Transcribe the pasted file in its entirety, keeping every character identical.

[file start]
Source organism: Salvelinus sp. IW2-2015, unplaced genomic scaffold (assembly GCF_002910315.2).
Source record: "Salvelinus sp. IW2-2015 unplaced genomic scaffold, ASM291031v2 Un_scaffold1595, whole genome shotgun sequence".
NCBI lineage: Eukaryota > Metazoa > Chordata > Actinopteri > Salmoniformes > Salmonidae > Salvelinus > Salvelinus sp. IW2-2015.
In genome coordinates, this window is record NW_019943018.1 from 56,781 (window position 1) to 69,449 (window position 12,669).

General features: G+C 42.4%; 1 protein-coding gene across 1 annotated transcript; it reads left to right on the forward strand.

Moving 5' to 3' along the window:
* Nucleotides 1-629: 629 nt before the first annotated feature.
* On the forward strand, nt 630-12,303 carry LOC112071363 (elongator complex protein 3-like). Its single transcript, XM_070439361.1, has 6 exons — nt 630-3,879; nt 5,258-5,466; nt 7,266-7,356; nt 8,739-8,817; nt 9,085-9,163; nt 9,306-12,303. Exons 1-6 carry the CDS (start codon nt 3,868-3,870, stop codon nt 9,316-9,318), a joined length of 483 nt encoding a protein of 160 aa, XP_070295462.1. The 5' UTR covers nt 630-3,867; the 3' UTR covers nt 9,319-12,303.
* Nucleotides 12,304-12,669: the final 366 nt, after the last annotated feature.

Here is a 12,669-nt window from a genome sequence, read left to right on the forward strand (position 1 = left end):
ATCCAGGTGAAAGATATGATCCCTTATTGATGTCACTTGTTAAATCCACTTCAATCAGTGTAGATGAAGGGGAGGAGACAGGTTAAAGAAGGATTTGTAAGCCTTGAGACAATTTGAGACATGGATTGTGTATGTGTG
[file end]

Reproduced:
Source organism: Salvelinus sp. IW2-2015, unplaced genomic scaffold (assembly GCF_002910315.2).
Source record: "Salvelinus sp. IW2-2015 unplaced genomic scaffold, ASM291031v2 Un_scaffold1595, whole genome shotgun sequence".
NCBI lineage: Eukaryota > Metazoa > Chordata > Actinopteri > Salmoniformes > Salmonidae > Salvelinus > Salvelinus sp. IW2-2015.
In genome coordinates, this window is record NW_019943018.1 from 56,781 (window position 1) to 69,449 (window position 12,669).

General features: G+C 42.4%; 1 protein-coding gene across 1 annotated transcript; it reads left to right on the forward strand.

Moving 5' to 3' along the window:
* Nucleotides 1-629: 629 nt before the first annotated feature.
* On the forward strand, nt 630-12,303 carry LOC112071363 (elongator complex protein 3-like). Its single transcript, XM_070439361.1, has 6 exons — nt 630-3,879; nt 5,258-5,466; nt 7,266-7,356; nt 8,739-8,817; nt 9,085-9,163; nt 9,306-12,303. Exons 1-6 carry the CDS (start codon nt 3,868-3,870, stop codon nt 9,316-9,318), a joined length of 483 nt encoding a protein of 160 aa, XP_070295462.1. The 5' UTR covers nt 630-3,867; the 3' UTR covers nt 9,319-12,303.
* Nucleotides 12,304-12,669: the final 366 nt, after the last annotated feature.

Here is a 12,669-nt window from a genome sequence, read left to right on the forward strand (position 1 = left end):
ATCCAGGTGAAAGATATGATCCCTTATTGATGTCACTTGTTAAATCCACTTCAATCAGTGTAGATGAAGGGGAGGAGACAGGTTAAAGAAGGATTTGTAAGCCTTGAGACAATTTGAGACATGGATTGTGTATGTGTG